Washington State has experienced ‘interesting’ spring weather, and you may still have many limbs to cut down from the past storms. Now is a great time to properly prune your trees. And be sure to never top a tree to get rid of problem limbs, as this will only cause more maintenance needs each year. When a tree is topped, it grows suckers (weakly attached limbs), and you’ll have a mess on your hands and a hazardous situation. Learn to property prune now to lessen the damage next time storm season hits.

Find out if your city is a Tree City USA.

Be a part of Arbor Day and celebrate healthy trees around us! If your city isn’t part of the Tree City USA Program, contact your city officials to help them plan in taking part in the Arbor Day celebrations next year.

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The gift of trees: A local angle to the National Cherry Blossom Festival

March 30, 2012
Covington cherry tree planting

A delegation of Japanese exchange students joined parks and recreation commissioners in Covington, Washington, to plant two Yoshino cherry trees to celebrate the city's 10th year as a Tree City USA and the 100th year of Japan's gift of the cherry trees planted along the National Mall in Washington, D.C.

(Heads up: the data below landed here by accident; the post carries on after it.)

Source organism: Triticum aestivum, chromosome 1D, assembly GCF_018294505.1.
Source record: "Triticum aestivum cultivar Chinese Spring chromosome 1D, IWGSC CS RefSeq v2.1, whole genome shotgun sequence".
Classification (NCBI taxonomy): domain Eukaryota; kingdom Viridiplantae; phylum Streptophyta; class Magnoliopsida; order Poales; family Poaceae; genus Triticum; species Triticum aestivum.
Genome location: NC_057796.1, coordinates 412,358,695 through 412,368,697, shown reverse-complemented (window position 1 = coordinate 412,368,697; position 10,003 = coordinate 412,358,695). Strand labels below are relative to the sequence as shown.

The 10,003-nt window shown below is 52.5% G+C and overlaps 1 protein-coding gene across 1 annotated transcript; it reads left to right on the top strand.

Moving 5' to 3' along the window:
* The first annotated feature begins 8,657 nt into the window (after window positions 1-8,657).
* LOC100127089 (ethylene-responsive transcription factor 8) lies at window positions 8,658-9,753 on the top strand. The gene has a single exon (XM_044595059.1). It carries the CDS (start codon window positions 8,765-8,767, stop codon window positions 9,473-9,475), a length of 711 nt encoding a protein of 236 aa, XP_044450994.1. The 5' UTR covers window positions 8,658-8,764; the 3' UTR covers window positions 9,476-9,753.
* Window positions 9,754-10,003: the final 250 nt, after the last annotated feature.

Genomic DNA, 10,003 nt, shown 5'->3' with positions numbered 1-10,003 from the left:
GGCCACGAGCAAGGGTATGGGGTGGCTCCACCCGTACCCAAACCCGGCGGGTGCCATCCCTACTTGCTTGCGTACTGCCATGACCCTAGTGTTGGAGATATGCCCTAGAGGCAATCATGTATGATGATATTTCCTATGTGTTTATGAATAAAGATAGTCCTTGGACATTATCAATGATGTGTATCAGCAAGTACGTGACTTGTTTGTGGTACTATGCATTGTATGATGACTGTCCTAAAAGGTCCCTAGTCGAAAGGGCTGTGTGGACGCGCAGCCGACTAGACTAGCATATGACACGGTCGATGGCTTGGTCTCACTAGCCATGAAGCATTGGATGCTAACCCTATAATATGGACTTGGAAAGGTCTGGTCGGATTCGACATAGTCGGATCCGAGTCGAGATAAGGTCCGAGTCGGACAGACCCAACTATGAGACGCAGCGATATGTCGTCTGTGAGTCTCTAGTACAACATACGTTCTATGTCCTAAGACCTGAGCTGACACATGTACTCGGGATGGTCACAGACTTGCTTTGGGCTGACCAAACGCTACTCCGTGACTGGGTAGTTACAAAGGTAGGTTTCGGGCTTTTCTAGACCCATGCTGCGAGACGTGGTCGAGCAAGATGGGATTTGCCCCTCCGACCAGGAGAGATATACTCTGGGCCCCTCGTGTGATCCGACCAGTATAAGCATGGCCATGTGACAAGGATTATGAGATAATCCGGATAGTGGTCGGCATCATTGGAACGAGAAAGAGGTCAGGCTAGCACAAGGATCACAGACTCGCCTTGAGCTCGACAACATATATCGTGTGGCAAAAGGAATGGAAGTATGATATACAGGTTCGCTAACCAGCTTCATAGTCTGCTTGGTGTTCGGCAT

Covington, Washington, celebrated its 10th year as a Tree City USA by planting two large Yoshino cherry trees to coincide with the National Cherry Blossom Festival in Washington, D.C., and the 100th anniversary of the gift of more than 3,000 Japanese cherry trees from Mayor Yukio Ozaki of Tokyo to the people of the United States.

The sight of the cherry tree blooms along the National Mall each year is a welcome sign of spring. Two the surviving trees are from a planting ceremony held in West Potomac Park on March 27, 1912, by First Lady Helen Herron Taft and Viscountess Chinda, wife of the Japanese ambassador. Thus, proving our point that if you plant the right tree in the right place, and take care of it, the rewards and benefits will blossom each year during the tree’s lifetime.